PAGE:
“Over time, we learned to know how we want to work and how we want to produce music,” McDonald said, “and how we want to incorporate what we’re doing at home into a live setting.”

Performing is a central aspect for the band. Noting that it allows for more spontaneity, both agreed that their creativity flourishes when they get up on stage. The studio allows them time to figure things out, sure, but live performances offer an outlet. “I’d just be bored otherwise,” Hagen said. “I really hate seeing three dudes standing on stage, sulking.”

Hagen said Vundabar used to write music with the intention of performing it live eventually, but the band has experienced a shift to focusing on writing good songs and figuring out their live iterations as they go along.

Keeping in stride, Vundabar has new music in the works—two album’s worth, Hagen said—due to release sometime in the near future, though they weren’t sure when exactly. They said they’re taking their time. “We’ve moved away from getting overly precious about: ‘This is the album,’” Hagen said. Booking studio time and scheduling around that has helped to refocus their process. “It used to be a linear thing, like, we wrote one song, we wrote two songs…ten, twelve, then we’d be like, that’s the album.”

“Instead of booking the studio time after [we] wrote the songs, [we] book it before [we’re] done, so [we’re] working on three or four songs at once and it’s more exciting and creates a new level of cohesiveness,” McDonald added. Hagen said that they just needed to try something different and it made the album process more exciting and stimulating creatively.

“Before this change, we’d go into the studio with too many expectations of what we wanted it to sound like,” McDonald said. “It’s unrealistic and it’s really boring. But if you leave it a lot more open-ended when you’re going in there, it leaves room for new fun growth to happen.”

Though it hasn’t all been growth forward—we got into a conversation about formats people listen to music on, rousing the curious cassette as a medium. Though most people in 2017 lack access to tape decks, cassettes remain a popular merchandise for bands. McDonald said part of the fun comes from having something physical to take away from a great show, even if it means you’re just going to go home and listen to it on Spotify. Hagen added that he almost bought some from bargain bin (three for $1: Fine Young Cannibals, “that Counting Crows album,” and a Rod Stewart album) the night before. It’s all in good fun, which is why Hagen said he started his own cassette label, Gawk Records.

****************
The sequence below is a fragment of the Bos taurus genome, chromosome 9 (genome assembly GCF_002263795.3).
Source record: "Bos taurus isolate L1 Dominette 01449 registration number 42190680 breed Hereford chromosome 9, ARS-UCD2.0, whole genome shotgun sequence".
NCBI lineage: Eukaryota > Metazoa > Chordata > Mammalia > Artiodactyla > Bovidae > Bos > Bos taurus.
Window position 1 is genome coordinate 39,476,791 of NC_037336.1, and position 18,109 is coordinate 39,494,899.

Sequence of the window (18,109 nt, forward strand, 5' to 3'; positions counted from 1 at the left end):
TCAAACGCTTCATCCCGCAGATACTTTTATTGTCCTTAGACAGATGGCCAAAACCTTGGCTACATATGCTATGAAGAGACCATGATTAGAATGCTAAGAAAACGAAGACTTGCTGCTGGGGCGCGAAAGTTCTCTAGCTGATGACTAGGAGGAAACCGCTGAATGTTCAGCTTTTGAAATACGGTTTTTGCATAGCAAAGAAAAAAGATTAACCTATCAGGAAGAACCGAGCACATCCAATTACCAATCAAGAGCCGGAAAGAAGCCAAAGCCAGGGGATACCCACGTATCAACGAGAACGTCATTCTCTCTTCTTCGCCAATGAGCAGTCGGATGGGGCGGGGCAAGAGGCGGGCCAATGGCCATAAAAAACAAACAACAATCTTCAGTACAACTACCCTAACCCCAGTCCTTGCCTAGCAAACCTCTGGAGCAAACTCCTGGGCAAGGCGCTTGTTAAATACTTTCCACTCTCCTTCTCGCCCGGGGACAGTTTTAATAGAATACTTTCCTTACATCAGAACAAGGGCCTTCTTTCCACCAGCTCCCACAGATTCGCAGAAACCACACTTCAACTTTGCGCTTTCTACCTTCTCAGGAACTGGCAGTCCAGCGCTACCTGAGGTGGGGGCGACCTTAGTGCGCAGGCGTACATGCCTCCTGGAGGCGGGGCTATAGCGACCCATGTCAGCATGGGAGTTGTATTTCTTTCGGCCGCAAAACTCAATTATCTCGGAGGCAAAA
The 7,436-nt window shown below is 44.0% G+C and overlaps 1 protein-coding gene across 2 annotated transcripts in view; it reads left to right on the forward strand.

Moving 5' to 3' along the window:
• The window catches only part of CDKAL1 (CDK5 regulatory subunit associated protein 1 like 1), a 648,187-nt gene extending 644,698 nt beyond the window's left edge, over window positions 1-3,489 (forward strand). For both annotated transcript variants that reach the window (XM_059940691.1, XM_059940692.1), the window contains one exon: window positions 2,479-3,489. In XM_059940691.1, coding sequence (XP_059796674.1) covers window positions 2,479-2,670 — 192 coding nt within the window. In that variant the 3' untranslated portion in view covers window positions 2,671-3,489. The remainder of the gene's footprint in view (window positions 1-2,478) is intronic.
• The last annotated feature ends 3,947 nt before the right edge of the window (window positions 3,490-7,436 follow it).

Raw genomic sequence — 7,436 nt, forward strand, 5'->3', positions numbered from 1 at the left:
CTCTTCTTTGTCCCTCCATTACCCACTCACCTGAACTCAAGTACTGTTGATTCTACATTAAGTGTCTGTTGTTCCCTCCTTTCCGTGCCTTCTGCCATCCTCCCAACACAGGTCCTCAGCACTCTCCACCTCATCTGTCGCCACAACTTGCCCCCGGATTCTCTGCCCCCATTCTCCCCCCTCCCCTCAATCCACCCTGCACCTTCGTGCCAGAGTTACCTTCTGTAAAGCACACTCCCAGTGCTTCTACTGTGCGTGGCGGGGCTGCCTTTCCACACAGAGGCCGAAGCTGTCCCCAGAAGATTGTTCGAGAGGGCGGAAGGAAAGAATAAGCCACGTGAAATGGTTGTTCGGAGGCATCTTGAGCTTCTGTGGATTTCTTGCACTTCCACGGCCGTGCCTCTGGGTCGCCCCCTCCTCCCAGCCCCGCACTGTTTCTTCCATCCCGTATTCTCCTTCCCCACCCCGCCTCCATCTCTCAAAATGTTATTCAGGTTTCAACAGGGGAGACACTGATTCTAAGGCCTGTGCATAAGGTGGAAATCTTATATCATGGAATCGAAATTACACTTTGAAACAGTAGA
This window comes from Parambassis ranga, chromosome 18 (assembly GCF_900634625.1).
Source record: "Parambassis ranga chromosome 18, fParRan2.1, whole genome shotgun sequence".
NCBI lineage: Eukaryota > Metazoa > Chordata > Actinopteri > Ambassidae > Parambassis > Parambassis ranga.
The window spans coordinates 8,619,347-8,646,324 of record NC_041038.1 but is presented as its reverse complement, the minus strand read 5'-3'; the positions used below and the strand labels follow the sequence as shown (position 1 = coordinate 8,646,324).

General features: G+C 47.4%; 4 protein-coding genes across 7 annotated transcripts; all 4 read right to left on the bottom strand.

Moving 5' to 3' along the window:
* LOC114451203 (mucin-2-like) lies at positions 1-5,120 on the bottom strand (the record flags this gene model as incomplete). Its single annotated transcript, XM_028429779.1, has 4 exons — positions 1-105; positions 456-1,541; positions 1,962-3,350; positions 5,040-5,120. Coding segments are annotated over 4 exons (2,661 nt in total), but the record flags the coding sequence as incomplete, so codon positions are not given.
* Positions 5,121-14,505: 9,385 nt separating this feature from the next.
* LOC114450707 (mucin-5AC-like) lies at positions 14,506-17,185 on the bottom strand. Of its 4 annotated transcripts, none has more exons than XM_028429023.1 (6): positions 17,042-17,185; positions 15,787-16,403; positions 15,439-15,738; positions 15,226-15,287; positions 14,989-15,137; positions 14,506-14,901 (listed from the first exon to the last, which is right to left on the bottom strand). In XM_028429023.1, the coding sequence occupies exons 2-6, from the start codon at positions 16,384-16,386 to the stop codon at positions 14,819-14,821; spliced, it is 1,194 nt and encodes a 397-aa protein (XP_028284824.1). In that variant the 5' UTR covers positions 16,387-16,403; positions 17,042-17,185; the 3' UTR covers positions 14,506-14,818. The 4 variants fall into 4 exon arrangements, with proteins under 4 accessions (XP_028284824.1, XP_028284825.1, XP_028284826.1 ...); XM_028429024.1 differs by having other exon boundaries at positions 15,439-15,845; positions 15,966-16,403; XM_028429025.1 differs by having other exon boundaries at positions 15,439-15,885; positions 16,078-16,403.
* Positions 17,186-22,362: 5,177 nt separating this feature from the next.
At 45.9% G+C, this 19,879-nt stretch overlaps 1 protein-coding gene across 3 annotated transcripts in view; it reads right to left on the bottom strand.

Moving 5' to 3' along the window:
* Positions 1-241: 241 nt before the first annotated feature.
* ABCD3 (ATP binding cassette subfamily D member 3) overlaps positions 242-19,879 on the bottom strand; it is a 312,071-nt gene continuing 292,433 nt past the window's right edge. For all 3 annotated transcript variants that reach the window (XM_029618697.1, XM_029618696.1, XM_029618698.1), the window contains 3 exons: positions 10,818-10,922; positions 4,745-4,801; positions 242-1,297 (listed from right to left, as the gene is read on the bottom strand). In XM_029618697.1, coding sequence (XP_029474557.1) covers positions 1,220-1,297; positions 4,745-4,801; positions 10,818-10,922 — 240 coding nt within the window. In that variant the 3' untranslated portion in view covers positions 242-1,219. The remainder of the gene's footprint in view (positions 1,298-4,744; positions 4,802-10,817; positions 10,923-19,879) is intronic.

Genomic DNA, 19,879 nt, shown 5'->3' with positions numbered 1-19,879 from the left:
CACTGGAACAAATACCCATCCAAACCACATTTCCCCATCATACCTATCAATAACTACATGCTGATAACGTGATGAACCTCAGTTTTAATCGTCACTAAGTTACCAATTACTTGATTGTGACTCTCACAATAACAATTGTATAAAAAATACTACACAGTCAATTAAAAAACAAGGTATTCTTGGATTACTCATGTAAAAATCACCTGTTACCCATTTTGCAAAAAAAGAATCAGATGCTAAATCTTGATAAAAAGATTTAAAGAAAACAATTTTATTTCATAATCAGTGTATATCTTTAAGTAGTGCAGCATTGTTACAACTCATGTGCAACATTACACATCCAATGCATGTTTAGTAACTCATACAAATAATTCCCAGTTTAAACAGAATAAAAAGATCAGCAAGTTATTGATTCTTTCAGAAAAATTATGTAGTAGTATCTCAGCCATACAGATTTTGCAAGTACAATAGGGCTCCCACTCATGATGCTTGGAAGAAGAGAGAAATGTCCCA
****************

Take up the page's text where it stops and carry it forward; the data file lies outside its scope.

“We didn’t have a label, so we made one,” he said. Then he thought he could start releasing other bands—all digitally, most of the time on cassette as well. A lot of the drive for new bands to either create their own or forgo signing to a label entirely comes from financial pressures, according to Hagen. It gets expensive booking recording studios, paying for mastering, and supporting tours—many bands can’t shoulder the debt on their own. This attracts them to signing with a label, who take on a portion of that burden—as well as some creative rights in turn. “We have a DIY ethic, but I think it’s more from a pragmatic place than from feeling, ‘This is what people should do, and they shouldn’t do that,’” he said. “Everyone needs different things… I don’t think it’s necessary anymore to sign to a label.”

“It fosters a community of artists around each other,” McDonald added, referencing the smaller DIY labels, in particular Citrus City Records. “It’s nice to have a more intimate option for release.”

Vundabar’s music, and especially their live shows, promise an intimacy of their own kind: Hagen’s clever, sardonic lyrics interweave effortlessly with McDonald’s rollicking drums and Kirtland’s bass. Be sure to catch Vundabar’s set—the first of the festival—at 2:35 PM on Boston Calling’s Xfinity Red Stage, Friday, May 26th.